So, obviously this flick is nowhere faithful to anything Doyle wrote. It's middling Wilder, with gags that put you on the floor followed by over-the-top antics that make you wince in embarrassment. The performers even break into really dumb song and dance numbers for no dramatic reasons.
And, dumber me, I enjoy it.
But enough of this nonsense. And on to to a higher grade of nonsense.
Sherlock Holmes's smarter partner
One of the cleverest sendups of Holmes and Watson starred Ben Kingsley as the great detective, alongside Michael Caine as Sherlock Holmes.
The brains behind Sherlock Holmes
I got that right: the conceit of Without a Clue (1988) is that Doctor Watson (Kingsley) is actually the brains behind the operation.
Watson has hired an alcoholic, down-on-his-luck actor, Reginald Kincaid (Caine), to play the figurehead of Sherlock. But he investigates the mysteries himself, telling his fake partner what to say and do, and writes up the cases for The Strand magazine with Holmes as the hero.
Far-fetched but somewhat consistent with Doyle's canon. You can at least imagine this is the real story behind the stories.
Things go somewhat awry when Watson, exasperated with his partner's ineptitude, tries to drop Holmes and create a reputation for himself as a crime-solving doctor (which ironically is close to Doyle's original inspiration for Holmes). The plot thickens and Kincaid/Holmes has to come to Watson's aid—we think.
All right, this gets a bit hackneyed in the second half. But the witty script and masterful actors, who seem to be having a ball even when they're losing their tempers with each other, carry it through. Terrific secondary roles too, from the small Baker Street Irregulars (who keep picking Holmes's pockets) to Peter Cook appearing briefly as Watson's jaded publisher.
We'd like to see them all again, but this film seems to have been overlooked by the public and the call for a sequel never arose, I suppose.
Sherlock Holmes as smart-aleck
On into the twenty-first century, Sherlockmania shows no signs of letting up. Perhaps even accelerating, with several new franchises launched in the first decade.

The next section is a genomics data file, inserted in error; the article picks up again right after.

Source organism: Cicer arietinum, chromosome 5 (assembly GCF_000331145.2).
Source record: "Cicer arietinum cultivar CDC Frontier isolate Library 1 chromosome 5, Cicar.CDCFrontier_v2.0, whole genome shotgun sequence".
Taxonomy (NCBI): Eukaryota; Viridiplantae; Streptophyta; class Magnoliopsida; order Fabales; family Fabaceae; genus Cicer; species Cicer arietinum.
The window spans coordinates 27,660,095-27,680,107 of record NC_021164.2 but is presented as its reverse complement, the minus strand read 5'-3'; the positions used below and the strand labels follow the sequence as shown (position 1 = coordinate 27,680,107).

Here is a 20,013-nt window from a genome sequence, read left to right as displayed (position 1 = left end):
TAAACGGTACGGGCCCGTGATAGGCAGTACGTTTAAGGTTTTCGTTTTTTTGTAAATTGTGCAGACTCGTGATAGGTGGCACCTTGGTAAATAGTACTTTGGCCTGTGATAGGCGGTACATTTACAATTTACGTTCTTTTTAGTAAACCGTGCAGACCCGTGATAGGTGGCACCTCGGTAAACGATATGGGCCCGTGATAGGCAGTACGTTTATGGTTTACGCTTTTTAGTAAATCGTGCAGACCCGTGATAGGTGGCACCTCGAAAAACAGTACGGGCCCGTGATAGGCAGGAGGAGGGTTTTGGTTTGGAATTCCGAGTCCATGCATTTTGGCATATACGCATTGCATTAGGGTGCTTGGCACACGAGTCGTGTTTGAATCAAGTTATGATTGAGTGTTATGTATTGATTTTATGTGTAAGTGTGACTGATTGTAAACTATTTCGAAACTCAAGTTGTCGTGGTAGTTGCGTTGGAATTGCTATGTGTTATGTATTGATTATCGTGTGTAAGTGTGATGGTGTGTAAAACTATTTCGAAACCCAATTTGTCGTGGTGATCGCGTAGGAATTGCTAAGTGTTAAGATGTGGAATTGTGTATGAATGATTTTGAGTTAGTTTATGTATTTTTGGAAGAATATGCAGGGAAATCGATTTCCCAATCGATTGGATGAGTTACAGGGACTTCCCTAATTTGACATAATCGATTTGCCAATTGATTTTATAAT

But the take-offs also continue,as the first Sherlock Holmes series of the era is another spoof. We think.
It's a series of Canadian TV movies starring the satirical Matt Frewer (Max Headroom) and the esteemed Canadian actor of stage and screen, Kenneth Welsh.
Holmes spoof or homage?
These are shows that can't decide whether they're serious about Holmes or they're comic sendups. Frewer's Holmes is wrong in so many ways—zany and mean-spirited by turns and with an obviously fake Brit accent—although Welsh makes a believable Watson.
But the production is quite good and some may find Frewer's smart-alecky detective refreshing, as a sort of anti-Brett Holmes.
The series starts in 2000 with (of course) The Hound of the Baskervilles and moves on to adapting another novel, The Sign of Four, in 2001. A Royal Scandal the same year is a very loose and unbelievable adaptation of the story "A Scandal in Bohemia" in which Holmes is up against his feminine nemesis Irene Adler.
In 2002 the series closes with The Case of the Whitechapel Vampire, which you might think is based on "The Adventure of the Sussex Vampire". But it is really a new story—probably the low point in a so-so, if offbeat, chapter in the never-ending adventures of Sherlock Holmes.
But it's still not as radical a departure as the new century's next adaptations of the Victorian-era classics.